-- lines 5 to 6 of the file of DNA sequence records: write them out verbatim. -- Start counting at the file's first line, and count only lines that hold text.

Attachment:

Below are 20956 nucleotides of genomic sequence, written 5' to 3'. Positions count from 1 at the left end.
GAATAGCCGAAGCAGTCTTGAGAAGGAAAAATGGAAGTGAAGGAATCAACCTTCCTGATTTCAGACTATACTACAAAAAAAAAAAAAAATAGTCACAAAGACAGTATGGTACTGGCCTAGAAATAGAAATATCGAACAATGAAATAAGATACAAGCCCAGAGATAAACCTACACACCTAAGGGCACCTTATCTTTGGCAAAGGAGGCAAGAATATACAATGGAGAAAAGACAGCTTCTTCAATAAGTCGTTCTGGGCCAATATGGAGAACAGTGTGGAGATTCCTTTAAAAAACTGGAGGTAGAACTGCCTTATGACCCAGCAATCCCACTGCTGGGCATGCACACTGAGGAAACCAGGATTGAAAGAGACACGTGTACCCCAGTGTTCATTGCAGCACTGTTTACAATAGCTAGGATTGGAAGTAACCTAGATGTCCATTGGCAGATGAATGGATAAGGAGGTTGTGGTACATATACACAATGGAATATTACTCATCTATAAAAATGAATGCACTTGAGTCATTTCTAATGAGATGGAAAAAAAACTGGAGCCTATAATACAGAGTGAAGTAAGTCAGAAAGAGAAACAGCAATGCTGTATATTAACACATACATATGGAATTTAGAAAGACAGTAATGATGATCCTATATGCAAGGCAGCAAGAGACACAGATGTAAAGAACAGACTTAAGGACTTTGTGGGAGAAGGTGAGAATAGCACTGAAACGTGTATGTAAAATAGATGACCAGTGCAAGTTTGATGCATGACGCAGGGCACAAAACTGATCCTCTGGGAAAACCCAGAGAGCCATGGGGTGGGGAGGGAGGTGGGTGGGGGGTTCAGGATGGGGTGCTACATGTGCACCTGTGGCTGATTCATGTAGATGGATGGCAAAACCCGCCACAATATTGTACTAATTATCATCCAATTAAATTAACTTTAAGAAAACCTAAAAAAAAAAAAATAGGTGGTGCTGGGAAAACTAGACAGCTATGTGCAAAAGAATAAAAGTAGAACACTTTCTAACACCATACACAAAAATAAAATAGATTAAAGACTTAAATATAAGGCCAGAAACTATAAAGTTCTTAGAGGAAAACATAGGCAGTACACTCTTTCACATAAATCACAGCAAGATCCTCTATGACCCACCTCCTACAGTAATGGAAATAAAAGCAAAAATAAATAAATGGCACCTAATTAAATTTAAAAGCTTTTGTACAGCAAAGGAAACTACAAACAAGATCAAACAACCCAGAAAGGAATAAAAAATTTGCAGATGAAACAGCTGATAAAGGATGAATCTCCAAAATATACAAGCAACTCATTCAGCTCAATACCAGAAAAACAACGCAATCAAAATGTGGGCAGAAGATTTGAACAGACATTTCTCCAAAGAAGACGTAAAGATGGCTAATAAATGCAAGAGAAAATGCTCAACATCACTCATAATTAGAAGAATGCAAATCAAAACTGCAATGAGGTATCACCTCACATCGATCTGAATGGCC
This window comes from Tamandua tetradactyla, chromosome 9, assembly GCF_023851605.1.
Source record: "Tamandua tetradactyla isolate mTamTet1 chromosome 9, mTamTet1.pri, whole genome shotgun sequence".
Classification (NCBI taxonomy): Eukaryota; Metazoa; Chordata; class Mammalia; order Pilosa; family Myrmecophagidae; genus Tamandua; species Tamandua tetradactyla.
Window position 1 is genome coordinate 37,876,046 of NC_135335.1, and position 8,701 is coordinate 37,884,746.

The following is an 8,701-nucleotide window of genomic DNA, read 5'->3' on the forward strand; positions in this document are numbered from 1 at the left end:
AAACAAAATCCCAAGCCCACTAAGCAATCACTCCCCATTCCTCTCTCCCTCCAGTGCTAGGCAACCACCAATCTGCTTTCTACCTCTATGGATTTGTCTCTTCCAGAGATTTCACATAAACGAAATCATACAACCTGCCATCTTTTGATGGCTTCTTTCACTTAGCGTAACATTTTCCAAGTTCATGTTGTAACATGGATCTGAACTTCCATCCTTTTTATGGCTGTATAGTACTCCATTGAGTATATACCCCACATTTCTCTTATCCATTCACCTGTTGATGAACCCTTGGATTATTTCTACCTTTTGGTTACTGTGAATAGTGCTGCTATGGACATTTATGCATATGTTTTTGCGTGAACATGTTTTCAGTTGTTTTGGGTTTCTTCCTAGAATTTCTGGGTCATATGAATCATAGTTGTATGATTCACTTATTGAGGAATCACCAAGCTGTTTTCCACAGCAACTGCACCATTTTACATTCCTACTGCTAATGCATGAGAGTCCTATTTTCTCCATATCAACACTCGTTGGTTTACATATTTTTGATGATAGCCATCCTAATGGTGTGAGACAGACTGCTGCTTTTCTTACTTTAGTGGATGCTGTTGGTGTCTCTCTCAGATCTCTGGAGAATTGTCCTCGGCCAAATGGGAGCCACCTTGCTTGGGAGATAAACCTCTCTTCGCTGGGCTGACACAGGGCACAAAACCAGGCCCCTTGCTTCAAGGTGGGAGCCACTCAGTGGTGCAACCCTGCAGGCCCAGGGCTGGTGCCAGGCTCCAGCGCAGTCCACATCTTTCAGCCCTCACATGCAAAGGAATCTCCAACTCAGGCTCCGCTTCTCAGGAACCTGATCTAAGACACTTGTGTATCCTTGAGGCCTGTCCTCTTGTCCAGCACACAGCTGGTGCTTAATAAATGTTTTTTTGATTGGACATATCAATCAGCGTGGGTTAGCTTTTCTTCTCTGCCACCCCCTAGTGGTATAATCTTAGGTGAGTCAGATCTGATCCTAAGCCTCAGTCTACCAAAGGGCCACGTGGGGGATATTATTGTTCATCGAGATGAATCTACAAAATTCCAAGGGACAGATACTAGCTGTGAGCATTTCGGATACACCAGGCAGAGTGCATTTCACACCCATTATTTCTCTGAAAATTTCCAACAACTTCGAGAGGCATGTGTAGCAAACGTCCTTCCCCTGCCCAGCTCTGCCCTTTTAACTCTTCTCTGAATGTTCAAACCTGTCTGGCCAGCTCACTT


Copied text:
Classification (NCBI taxonomy): Eukaryota; Metazoa; Chordata; class Mammalia; order Pilosa; family Myrmecophagidae; genus Tamandua; species Tamandua tetradactyla.
Window position 1 is genome coordinate 37,876,046 of NC_135335.1, and position 8,701 is coordinate 37,884,746.